• Is the user a dedicated employee who can tolerate usability quirks or inconveniences, or are they a consumer who may not buy any products if the user interface is not easy, reliable, and efficient?
  • How much feature documentation and help will the user need? Will they have the patience to read documentation?
  • Will the user require product support? Will they pay for it?
  • How many users will be using the application at any one time?
  • How powerful is the user’s desktop computer, and how fast is their network connection?

Incapsula, a leading DDoS mitigator, is currently revamping its own graphical user interface and is currently asking four fundamental questions in when considering the UX:

  • Who are our users?
  • How do we want our users to feel?
  • What Scenarios are we designing for?
  • Did we miss our target?

Who Are Our Users?

The answer to that question will be different every for each customer. And even within that customer there may be several subsets of of answers. For example, the Incapsula development team found that it had UX user working alongside customer experience (CX) user. The CX user was the customer who would not necessary use the product day-to-day, but are the platform peers and managers who will actually be the ones making the purchase. The CX is best represented during presentations. It’s really a tool for sales teams. Incapsula learned that NetOps, system admins and security professionals preferred functionality to presentation, but CX was no less important.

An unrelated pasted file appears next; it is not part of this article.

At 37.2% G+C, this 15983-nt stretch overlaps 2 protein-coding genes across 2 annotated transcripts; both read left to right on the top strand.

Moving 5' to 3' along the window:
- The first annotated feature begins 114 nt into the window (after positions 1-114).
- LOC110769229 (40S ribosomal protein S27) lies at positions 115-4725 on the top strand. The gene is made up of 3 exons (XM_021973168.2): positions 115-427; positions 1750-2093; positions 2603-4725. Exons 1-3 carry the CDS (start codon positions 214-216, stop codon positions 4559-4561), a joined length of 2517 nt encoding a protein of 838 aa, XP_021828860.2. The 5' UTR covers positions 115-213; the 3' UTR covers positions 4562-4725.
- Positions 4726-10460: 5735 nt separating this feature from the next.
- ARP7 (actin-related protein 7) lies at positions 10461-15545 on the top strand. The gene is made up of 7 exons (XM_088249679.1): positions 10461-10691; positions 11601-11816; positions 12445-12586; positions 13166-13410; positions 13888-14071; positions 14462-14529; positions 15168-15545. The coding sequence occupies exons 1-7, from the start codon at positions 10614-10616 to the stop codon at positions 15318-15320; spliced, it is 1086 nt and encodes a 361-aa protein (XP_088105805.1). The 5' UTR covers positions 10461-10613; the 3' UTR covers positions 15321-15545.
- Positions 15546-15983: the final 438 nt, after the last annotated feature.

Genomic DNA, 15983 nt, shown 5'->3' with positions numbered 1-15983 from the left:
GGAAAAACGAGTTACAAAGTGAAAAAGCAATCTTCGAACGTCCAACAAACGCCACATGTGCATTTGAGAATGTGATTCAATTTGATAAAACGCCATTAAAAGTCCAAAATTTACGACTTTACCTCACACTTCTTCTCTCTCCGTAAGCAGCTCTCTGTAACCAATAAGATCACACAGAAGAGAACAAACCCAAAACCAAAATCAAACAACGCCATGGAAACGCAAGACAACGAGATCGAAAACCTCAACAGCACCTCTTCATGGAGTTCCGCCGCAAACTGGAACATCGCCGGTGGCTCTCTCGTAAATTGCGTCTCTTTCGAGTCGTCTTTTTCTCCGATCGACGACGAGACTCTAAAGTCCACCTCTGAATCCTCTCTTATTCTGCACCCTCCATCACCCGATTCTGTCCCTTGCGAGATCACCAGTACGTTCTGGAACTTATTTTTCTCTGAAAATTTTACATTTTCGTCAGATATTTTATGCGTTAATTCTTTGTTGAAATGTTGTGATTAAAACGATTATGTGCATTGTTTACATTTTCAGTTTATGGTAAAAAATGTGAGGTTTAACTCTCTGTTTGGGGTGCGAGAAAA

How Do we Want Them to Feel?

Like I said, UX is the experience, emotion, intuition and connection a user feels when using a site or product. The developers at Incapsula cite five emotional states that users have when using an enterprise application:

  • Power – Users want to affect real change while using the application
  • Control – Users want to be the ones directing their application.